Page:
Bateau Thalassa, Parisian Boat Restaurant Supports Worthy Humanitarian Project

by Sean Hillen

Fancy dining in style on a moored boat on the Seine across from an impressive replica of the Statue of Liberty on the island of Île aux Cygnes in Paris embraced by willows trees, and support a worthy humanitarian project?

Then head to Quai Liberty, a short walk from the Javel metro and RER station, across the river from the headquarters of Radio France, where you’ll find ‘Bateau Thalassa.’

Bateau Thalassa offers clear views over the Statue of liberty replica and Radio France. Photos by Columbia Hillen

Once a studio for a national television environmental program, it re-opened as a ‘floating restaurant’ at the end of last year and is a unique place to relax and watch cruise boats and barges drift by as you enjoy a finely-cooked meal ranging from meat to fish and vegetarian dishes.  

Here you’re likely to meet Adrian Necula, from Galati in Romania’s Danube Delta, who has worked for the past 30 years in France, 15 of them on cruise boats on the Seine. This friendly manager is proud of the restaurant he helped set-up but also the philanthropic venture it supports. Indeed so proud is Adrian, he’d like to establish one in his own hometown. 

Adrian Necula, from Romania, brings his broad hospitality experience to Bateau Thalassa.

The project, called ’Wake Up Cafe’ – is led by a national organisation launched six years ago to help former prisoners integrate back into society by offering full-time courses, indoor-outdoor support and a community of mutual aid. It is supported by various French Ministries and 175 partner companies which offer financial assistance, internships and job training opportunities. Wake up Café now has seven sites – in Paris, Montreuil, Sèvres, Lyon, Valence, Marseille and Montpellier.

As for ambience, food and service on the Bateau Thalassa, Adrian and his colleagues, including chef Alain Soivares and waiter, Rasid, have created a winning combination.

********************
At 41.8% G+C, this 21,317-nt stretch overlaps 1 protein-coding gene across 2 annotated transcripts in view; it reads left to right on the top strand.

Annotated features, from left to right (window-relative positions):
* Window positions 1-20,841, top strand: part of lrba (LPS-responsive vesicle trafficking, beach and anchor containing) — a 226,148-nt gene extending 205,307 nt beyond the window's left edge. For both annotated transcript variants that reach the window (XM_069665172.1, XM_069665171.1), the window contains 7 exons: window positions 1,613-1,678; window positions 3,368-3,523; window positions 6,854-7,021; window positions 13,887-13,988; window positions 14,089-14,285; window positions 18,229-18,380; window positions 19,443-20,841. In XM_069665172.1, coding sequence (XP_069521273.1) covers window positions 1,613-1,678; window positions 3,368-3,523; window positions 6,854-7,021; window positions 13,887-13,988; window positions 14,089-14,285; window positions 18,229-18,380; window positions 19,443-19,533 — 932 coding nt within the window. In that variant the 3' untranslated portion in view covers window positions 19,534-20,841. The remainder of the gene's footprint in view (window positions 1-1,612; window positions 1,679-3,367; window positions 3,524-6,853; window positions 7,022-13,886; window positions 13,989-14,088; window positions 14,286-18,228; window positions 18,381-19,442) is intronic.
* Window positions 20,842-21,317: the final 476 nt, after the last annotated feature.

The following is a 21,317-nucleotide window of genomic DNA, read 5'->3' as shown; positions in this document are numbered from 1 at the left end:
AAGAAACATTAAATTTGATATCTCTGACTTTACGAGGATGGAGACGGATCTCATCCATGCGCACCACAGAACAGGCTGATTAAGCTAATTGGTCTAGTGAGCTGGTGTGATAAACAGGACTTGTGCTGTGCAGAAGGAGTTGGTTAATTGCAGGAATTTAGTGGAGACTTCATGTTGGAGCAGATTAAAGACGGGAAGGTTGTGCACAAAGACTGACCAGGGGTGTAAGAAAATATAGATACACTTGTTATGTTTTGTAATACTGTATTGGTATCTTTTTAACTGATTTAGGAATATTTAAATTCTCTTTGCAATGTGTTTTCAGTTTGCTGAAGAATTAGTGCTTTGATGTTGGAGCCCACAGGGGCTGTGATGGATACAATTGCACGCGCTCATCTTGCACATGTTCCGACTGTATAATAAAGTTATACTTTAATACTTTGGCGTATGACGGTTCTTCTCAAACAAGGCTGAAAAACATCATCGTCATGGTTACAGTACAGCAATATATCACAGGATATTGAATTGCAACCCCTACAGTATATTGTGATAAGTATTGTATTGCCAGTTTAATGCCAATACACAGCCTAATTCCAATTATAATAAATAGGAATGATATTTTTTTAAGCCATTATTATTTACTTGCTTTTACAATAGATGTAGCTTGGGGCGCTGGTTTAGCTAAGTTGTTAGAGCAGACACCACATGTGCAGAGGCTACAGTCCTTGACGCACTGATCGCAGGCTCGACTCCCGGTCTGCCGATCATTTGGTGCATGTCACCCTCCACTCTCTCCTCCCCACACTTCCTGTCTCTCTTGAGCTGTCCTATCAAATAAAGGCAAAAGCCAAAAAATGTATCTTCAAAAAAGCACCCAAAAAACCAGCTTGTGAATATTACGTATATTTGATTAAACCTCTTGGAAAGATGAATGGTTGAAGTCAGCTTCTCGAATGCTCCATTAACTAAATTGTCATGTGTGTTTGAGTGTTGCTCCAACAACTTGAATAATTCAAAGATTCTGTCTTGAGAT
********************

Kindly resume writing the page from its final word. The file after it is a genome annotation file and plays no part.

Quality ambience – crisp white tablecloths and gleaming cutlery.

Tables for groups of varying sizes are well spaced on a ship deck wood floor with wicker chairs, crisp white tablecloths and gleaming cutlery. An abundance of natural light filters in through large port windows with excellent views over the Seine. Furnishings include a coral collection, model boats and a piano. Altogether, around 80 people can be seated here.

Glasses of refreshing champagne in hand, my companion and I enjoyed a leisurely lunch before walking up the stairs to enjoy our coffee alfresco on comfortable chairs on the open upper deck. 

Enjoy leisurely drinks alfresco on the upper deck.

Our starters included generous, thinly-sliced portions of duck as well as Scottish salmon tartare with ginger, pomegranate and lime; cold pea soup with mint, caviar and sheep cheese and prawns tempura with herbs and a chilli dip, all accompanied with fresh, soft baguette. 

Our mains comprised three tasty lamb chops with aubergine and zucchini and a thick slab of tuna with ratatouille. Other options on the menu include sea-bass, veal and risotto.

As for desserts, it’s impossible in France to avoid them, its pâtisserie being so renown worldwide, and we were not disappointed. It didn’t take us long to devour a delectable pyramide au chocolat noir and a generous millefeuille flavored with vanilla from Madagascar. The wine bar is well-stocked including a range of digestives such as Cognac, Limoncello and Chambord, a raspberry-blackberry liqueur from the Loire Valley.

Paris, of course, offers restaurants, bistros and brasseries of all kinds but dining on a moored boat on the Seine creates a memorable occasion, especially when it supports such a worthy cause.


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